I’ve realized that I’m for citizens united

The notion, on it’s face, that a corporation deserves civil rights like a person is pretty laughable. Corporations are synthetic people, constructed to free individual people from the liability of entrusting others to act on their behalf or acting on the behalf of others. As a synthetic people it makes sense to give corporations some right; obviously they don’t need the right to have an abortion or the right to medical privacy, but the right to own property? Well yeah they do need that one, in that with out it they cannot function for their intended purpose.

So what about the right to freedom of speech? I think that there are two ways to approach this. One, a weaker (more restrictive) path from a stronger foundation is to examine how freedom of the press plays into the matter. The other, stronger connection from a weaker foundation, is to look at the purpose of corporations and see how this does or does not contribute to those interests.

Starting with freedom of the press, take Rachael Maddow, she can say that she likes or dislikes a candidate or issue, it’s up to her as a member of the press, but what about MSNBC? MSNBC may be a press outlet, but they are also a corporation, do corporations not have rights? Well if MSNBC doesn’t have rights then why do they get to use their resources to spread Rachael Maddow’s agenda? Shouldn’t they be stopped? These PACs have political agendas, but they are also spreading information and opinions, that’s what the press does. If you harken back to the formative years of our constitution the newsprint was full of strong ideas and opinions, it wasn’t until the gilded age that they even bothered to try to look neutral. That freedom of the press was so that people would be able to use press institutions to spread their ideas. PACs aren’t selling information to consumers, they are giving it away, but why does that make it worse? Are PSAs not the press now? If I go to put a public notice in the paper for zoning purposes can I be blocked for doing it for corporate business purposes?

Now looking at the interests of corporations. Because a corporation can be held by several people that corporation can have its own unique synthesis of interests. If I own a portion of a corporation then there can exist an issue or politician that I have an interest by proxy in but have no direct interest in myself. Take for instance a corporation in Delaware owned by a Brit, a Floridian, and a Washingtonian; None of those three owners have direct interests in the outcome of a Delaware election, save for the interests of their corporation. In order to protect themselves from unfair and unreasonable liability the three of them created that synthetic person and along with that synthetic creation came the emergence of real considerations and real needs. Considerations and needs of the same sort that prompted us to create the civil rights for real people in the first place.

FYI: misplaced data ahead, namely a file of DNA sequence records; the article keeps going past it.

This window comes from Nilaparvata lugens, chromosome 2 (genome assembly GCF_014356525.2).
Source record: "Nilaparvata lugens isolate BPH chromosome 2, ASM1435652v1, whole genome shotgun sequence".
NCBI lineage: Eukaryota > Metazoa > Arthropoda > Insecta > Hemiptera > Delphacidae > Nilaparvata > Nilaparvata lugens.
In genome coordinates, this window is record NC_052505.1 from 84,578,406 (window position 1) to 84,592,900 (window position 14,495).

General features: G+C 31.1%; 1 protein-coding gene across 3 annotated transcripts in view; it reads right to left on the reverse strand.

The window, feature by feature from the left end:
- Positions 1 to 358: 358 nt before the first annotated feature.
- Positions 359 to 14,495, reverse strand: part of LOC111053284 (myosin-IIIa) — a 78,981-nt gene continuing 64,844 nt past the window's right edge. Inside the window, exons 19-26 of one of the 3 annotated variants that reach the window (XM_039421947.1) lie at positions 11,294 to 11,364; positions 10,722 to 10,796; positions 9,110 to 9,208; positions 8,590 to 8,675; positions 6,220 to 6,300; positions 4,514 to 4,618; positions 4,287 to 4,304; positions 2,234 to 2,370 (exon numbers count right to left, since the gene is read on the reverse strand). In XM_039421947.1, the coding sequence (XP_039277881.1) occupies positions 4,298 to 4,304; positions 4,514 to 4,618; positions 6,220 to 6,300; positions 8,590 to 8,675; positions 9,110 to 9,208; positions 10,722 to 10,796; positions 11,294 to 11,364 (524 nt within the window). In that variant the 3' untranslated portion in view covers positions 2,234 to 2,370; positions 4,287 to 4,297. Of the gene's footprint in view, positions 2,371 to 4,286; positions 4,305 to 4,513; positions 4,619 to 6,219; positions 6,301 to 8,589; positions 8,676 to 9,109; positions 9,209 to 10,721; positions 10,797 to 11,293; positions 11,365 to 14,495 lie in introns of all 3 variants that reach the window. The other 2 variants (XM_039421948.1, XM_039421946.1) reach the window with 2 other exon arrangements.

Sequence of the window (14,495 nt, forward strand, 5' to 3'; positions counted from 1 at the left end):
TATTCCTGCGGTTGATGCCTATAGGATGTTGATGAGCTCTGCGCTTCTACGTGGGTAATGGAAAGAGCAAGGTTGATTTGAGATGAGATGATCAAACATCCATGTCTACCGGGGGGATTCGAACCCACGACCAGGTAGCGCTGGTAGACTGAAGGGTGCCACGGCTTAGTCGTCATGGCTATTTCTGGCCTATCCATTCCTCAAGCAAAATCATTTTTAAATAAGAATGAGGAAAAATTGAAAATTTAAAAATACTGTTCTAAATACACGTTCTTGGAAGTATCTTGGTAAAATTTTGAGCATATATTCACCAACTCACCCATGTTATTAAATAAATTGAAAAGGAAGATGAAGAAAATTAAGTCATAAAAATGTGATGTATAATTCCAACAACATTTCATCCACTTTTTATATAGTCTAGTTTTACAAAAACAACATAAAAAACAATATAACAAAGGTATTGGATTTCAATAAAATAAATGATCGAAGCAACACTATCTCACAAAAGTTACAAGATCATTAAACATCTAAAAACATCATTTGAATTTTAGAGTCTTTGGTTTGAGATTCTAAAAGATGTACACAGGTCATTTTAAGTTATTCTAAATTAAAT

It would be nice to keep those with huge amounts of influence in politics already from getting more, but I don’t know that we can do that with out endangering the rights that I hold dear, rights that you should hold dearly too, if you’ve got them.


About opcnup

Emerson White is a biology student working on post grad while doing private research on the side.
This entry was posted in Bit of a Rant, politics and tagged , , , , , , , , , . Bookmark the permalink.

3 Responses to I’ve realized that I’m for citizens united

  1. The people that lead the largest corporations have a lot of power whether they use it or not. Even small decisions make huge impacts simply due to the scale of the beast.

    So when you give a corporation the legal right to enter into the political process you’re giving a tiny group of incredibly powerful people more power to shout as loud as they want too and impose their opinions on others. In other words… you’re saying you support a path to more corporate power and a path to fascism.

    You seem like a bright guy Emerson… why do you support increasing corporate power?

    • opcnup says:

      It’s about the principle of the matter. I realize that corporate CEOs and decision makers hae tremendous power and do not need more, but at the same time I don’t recognize any principle which could be used to justify limiting their freedom of speech that would not be equally useful for limiting the freedom of speech of people who do not have that power.

      It’s about protecting speech, not about giving them more power. Them getting more power is a side effect, a negative one, but one I’m willing to bite on in order to protect freedom of speech, because I think that freedom of speech is so very very valuable.

      • In no way does their role as a CEO or other corporate leader limit their freedom of speech… as individual citizens. Their freedom of speech is protected and each of their voices counts as much as yours and mine… as individual citizens.

        But giving the massive machines these control the ability to focus so much capital and power behind political interests gives these people an unfair advantage to pressure the political system toward their advantage. In other words it gives them a much louder voice than you and me… putting all citizens freedom of speech at risk.

        Does that make more sense?

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